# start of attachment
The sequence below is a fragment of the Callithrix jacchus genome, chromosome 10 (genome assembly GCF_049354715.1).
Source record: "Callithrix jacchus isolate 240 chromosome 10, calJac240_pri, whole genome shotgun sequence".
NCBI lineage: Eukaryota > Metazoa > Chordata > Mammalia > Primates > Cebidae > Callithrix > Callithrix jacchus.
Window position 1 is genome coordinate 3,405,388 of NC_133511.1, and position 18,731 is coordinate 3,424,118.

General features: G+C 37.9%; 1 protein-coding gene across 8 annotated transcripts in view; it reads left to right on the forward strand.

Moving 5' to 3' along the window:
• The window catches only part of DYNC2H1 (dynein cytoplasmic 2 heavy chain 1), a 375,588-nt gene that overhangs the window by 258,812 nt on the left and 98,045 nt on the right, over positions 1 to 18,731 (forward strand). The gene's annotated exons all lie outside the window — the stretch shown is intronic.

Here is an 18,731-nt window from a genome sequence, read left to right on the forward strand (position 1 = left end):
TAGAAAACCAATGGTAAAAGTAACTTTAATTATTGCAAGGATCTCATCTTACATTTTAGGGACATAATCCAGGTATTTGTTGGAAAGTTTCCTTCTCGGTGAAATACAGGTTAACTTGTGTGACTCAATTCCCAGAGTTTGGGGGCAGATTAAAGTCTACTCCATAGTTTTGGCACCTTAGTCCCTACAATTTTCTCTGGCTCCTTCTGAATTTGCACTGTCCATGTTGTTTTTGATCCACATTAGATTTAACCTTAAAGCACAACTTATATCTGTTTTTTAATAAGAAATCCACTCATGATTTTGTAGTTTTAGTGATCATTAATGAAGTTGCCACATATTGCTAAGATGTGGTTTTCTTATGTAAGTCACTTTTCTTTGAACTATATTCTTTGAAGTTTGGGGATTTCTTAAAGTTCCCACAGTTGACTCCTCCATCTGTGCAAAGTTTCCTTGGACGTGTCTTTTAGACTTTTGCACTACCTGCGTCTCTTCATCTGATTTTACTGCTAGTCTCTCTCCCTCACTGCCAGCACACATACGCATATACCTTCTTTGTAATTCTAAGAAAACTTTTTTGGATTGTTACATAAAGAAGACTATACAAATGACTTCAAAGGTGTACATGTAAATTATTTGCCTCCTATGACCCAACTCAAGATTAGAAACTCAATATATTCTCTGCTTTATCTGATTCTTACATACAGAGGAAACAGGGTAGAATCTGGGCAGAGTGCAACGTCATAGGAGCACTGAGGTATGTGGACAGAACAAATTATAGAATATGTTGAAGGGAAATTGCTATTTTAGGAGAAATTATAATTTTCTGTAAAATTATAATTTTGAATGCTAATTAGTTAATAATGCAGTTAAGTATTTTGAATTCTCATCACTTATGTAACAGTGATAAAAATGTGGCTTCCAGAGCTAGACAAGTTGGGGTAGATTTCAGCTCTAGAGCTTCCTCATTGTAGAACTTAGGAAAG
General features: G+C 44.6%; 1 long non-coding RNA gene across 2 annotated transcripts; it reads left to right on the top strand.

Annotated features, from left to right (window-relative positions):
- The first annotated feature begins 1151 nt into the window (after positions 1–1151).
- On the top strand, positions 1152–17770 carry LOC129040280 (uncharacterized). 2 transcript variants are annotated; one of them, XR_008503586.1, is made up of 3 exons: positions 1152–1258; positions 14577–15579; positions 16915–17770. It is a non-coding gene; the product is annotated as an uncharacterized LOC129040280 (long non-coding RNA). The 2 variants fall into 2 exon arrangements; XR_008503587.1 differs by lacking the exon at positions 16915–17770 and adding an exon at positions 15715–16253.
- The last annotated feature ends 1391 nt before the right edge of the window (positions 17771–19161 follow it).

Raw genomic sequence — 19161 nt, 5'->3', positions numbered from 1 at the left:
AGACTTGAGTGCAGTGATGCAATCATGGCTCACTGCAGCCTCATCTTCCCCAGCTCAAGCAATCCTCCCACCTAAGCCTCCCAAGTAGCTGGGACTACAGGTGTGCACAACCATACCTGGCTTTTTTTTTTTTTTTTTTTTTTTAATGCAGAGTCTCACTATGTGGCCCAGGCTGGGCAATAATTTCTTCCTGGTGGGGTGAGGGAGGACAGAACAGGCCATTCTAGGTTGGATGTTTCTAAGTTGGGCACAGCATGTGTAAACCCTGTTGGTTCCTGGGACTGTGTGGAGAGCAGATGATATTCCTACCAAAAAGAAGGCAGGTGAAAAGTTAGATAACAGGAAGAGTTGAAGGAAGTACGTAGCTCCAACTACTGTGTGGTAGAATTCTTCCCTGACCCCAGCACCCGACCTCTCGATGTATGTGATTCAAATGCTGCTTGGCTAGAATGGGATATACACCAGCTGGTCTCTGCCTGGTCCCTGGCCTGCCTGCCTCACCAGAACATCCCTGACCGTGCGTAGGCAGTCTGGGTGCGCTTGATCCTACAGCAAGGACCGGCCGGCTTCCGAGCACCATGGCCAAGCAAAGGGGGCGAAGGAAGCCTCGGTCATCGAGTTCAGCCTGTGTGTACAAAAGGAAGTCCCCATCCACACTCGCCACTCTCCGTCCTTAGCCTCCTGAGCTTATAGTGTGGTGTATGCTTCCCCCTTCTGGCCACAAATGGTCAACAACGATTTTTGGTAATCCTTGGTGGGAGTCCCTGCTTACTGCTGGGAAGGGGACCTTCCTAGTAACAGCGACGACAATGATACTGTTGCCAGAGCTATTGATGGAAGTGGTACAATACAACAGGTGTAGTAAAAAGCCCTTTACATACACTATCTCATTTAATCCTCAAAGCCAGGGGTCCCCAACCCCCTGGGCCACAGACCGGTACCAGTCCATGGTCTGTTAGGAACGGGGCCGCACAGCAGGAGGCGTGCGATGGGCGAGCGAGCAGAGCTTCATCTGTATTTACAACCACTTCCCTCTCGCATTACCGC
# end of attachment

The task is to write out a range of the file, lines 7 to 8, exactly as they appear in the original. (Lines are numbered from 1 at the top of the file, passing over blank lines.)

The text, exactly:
• The window catches only part of DYNC2H1 (dynein cytoplasmic 2 heavy chain 1), a 375,588-nt gene that overhangs the window by 258,812 nt on the left and 98,045 nt on the right, over positions 1 to 18,731 (forward strand). The gene's annotated exons all lie outside the window — the stretch shown is intronic.

Here is an 18,731-nt window from a genome sequence, read left to right on the forward strand (position 1 = left end):